Tips for Driving with Hearing Aids

Tips for Driving with Hearing Aids

In Hearing Aids, Hearing Health, Hearing Loss, Lifestyle, Tips & Tricks by Jennifer G. Mayer, Au.D., CCC-A

Jennifer G. Mayer, Au.D., CCC-A

Some activities will come naturally to you with the assistance of hearing aids. You can insert your aids and move around the house easily, newly aware of the sound that you had been missing for so long. You will likely notice things you hadn’t before, including the neighbor’s dog or cars whizzing by on the street just outside your door. You can lower the sound of the radio, music, or television to a more reasonable level without sacrificing your ability to hear. Although your home environment can be modified to accommodate your own hearing in many ways, a busy street or highway is not the same in this regard. You will need to get used to a new array of sound when you merge onto a busy street while wearing your aids. A few helpful tips can get you on the road comfortably and safely with the use of your aids for even greater efficiency and precaution as a driver.

Take It Slow

When you first receive your hearing aids, you will probably not want to immediately insert them and merge onto a packed freeway. Take some time to get used to the new array of sounds you can hear. Some people find that they are especially jumpy in the days following new hearing assistance. Sounds you weren’t aware of are suddenly quite loud, and they can take you by surprise. As you might imagine, this newfound ability to hear can come as quite a surprise on the road. Honking horns, screeching tires, and the sound of construction are all new sounds that might take you off guard on the road.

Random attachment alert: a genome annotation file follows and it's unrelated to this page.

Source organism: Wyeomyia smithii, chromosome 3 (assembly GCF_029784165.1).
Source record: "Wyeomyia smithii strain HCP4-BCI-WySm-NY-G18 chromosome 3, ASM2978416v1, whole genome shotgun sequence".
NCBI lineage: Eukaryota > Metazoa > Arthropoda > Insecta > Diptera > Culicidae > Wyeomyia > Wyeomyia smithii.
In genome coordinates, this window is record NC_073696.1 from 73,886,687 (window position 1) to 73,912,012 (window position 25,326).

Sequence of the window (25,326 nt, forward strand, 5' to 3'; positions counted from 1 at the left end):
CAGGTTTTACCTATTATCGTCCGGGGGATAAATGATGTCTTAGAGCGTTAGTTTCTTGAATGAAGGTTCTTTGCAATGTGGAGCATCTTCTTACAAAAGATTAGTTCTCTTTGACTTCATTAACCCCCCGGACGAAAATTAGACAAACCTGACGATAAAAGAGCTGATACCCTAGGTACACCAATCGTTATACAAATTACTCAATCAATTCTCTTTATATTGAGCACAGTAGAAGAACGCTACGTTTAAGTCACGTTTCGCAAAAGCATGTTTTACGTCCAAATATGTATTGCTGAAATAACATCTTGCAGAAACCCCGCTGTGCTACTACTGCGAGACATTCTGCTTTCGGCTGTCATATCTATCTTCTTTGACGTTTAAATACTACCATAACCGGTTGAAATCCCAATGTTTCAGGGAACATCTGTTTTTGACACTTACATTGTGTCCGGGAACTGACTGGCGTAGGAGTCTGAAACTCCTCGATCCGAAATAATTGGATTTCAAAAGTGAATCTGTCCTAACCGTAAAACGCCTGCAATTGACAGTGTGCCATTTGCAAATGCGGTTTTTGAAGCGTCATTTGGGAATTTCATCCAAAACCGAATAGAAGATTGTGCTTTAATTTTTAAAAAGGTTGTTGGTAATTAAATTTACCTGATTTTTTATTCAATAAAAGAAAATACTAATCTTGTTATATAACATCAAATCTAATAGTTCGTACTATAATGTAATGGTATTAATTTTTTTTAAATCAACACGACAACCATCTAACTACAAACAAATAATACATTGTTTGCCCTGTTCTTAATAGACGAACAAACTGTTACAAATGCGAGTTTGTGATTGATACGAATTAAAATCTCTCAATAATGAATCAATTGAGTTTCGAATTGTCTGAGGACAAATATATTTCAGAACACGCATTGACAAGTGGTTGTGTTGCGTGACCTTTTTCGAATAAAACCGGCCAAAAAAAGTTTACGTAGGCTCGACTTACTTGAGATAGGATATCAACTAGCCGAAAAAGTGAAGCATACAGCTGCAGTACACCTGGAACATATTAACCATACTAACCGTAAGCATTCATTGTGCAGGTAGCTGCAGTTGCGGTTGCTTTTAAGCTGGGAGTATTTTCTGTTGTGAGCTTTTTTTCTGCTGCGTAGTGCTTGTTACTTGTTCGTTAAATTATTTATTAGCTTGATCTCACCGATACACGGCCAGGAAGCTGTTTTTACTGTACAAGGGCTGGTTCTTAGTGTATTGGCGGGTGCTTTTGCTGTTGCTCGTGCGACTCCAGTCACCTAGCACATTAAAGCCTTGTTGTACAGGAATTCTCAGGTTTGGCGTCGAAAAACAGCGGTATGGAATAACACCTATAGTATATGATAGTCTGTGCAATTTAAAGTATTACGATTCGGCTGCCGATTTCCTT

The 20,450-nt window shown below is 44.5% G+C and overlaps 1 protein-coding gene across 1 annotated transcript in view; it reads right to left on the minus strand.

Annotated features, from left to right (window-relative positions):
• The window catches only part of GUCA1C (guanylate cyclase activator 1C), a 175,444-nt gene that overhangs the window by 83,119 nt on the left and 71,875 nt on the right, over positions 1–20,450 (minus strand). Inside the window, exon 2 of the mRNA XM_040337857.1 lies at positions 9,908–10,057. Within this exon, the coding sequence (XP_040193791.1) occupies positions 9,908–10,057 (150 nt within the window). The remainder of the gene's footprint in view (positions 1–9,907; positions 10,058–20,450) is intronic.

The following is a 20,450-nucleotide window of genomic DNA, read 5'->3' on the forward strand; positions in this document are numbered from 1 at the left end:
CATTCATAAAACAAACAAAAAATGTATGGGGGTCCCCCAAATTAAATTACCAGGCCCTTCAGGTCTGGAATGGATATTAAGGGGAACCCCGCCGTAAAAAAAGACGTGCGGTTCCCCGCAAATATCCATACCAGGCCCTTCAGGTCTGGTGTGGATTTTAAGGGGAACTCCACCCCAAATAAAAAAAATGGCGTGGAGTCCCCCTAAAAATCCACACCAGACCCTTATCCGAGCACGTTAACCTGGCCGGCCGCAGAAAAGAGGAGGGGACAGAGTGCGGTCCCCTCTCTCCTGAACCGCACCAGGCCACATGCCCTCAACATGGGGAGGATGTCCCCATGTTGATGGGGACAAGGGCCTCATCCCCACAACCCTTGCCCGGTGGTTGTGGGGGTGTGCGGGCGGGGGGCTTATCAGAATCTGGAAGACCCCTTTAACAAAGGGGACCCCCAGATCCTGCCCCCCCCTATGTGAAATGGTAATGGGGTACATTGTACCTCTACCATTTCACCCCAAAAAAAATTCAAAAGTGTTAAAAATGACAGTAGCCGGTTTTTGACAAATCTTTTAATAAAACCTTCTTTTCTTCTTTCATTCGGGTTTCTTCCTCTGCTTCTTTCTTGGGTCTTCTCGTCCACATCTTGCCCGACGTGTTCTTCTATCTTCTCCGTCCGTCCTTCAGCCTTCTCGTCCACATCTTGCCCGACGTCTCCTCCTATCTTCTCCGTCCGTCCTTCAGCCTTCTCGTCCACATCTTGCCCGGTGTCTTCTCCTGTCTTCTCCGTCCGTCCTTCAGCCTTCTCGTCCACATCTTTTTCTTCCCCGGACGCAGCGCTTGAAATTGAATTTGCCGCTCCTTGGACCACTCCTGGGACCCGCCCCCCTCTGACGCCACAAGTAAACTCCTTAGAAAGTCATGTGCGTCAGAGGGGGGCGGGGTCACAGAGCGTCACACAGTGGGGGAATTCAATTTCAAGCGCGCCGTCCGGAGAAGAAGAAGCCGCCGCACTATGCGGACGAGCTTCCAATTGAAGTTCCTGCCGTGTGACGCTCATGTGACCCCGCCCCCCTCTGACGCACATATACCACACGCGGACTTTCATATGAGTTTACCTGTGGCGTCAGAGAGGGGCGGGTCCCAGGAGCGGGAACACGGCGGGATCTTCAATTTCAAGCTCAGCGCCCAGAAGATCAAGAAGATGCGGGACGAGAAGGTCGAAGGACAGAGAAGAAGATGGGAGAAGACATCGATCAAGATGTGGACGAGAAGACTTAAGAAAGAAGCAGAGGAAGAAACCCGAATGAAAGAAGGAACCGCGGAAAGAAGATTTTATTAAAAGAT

When you have new hearing aids, take a moment to sit in a quiet place like a driveway and make sure the volume is set to an appropriate level. The hum of the motor will likely be much louder to you. If you can, bring along a loved one who can quietly sit next to you for assistance, but this might be a good time to leave children and noisy pets at home. Begin with an easy drive on a slow-moving street in a neighborhood without much traffic. You’ll notice a wide array of sound right away, and this kind of driving is a good way to get used to your new aids.

Avoid Unnecessary Sound

Although you may return to noisier environments with time and comfort, it is best to leave the radio off and loud, engaging conversation out of the picture at first. Over time you may return to comfortable driving with the radio playing, even while you sing along. Yet, at first you’ll want to leave the car itself as quiet as possible. Children can be especially distracting when they get going, so either find a way to drive without children in the car, or enforce a strict rule of a “quiet place” at first. Pets can also be driving distractions, so it’s best to keep them in a cage or harnessed in a seatbelt for some time.

Test Your Awareness

When you drive, pay close attention to the sounds you hear at varying levels. A jackhammer, for instance, can sound incredibly loud with your hearing aids in place. Emergency vehicles will come into your awareness much quicker now, giving you ample time to pull out of the way of ambulances and police vehicles. The most important thing is to take it easy, not becoming alarmed by these new sounds but taking them on as part of your newfound safe driving routine. These sounds are truly important to hear, so your hearing aids are doing an essential task of keeping you aware of hazards and emergency vehicles on the road.

With a little practice and some safe guidelines in place, you will find that driving with hearing aids is no problem at all, and you’ll quickly become used to the range of sound you encounter. Indeed, being able to hear clearly while driving is a way to assist the sense of sight to drive safely and to avoid dangerous situations and accidents. After a transitional period, you’ll find a whole new awareness to your driving environment, helping keep yourself, loved ones, and strangers out of harm’s way.

Visit Us at South Shore Hearing Center

If you have experienced changes in your hearing abilities, it is important to take a hearing test. Hearing tests are the first step to improving your overall health – and to ensuring safety while on the road. Contact our team at South Shore Hearing Center today to schedule a consultation.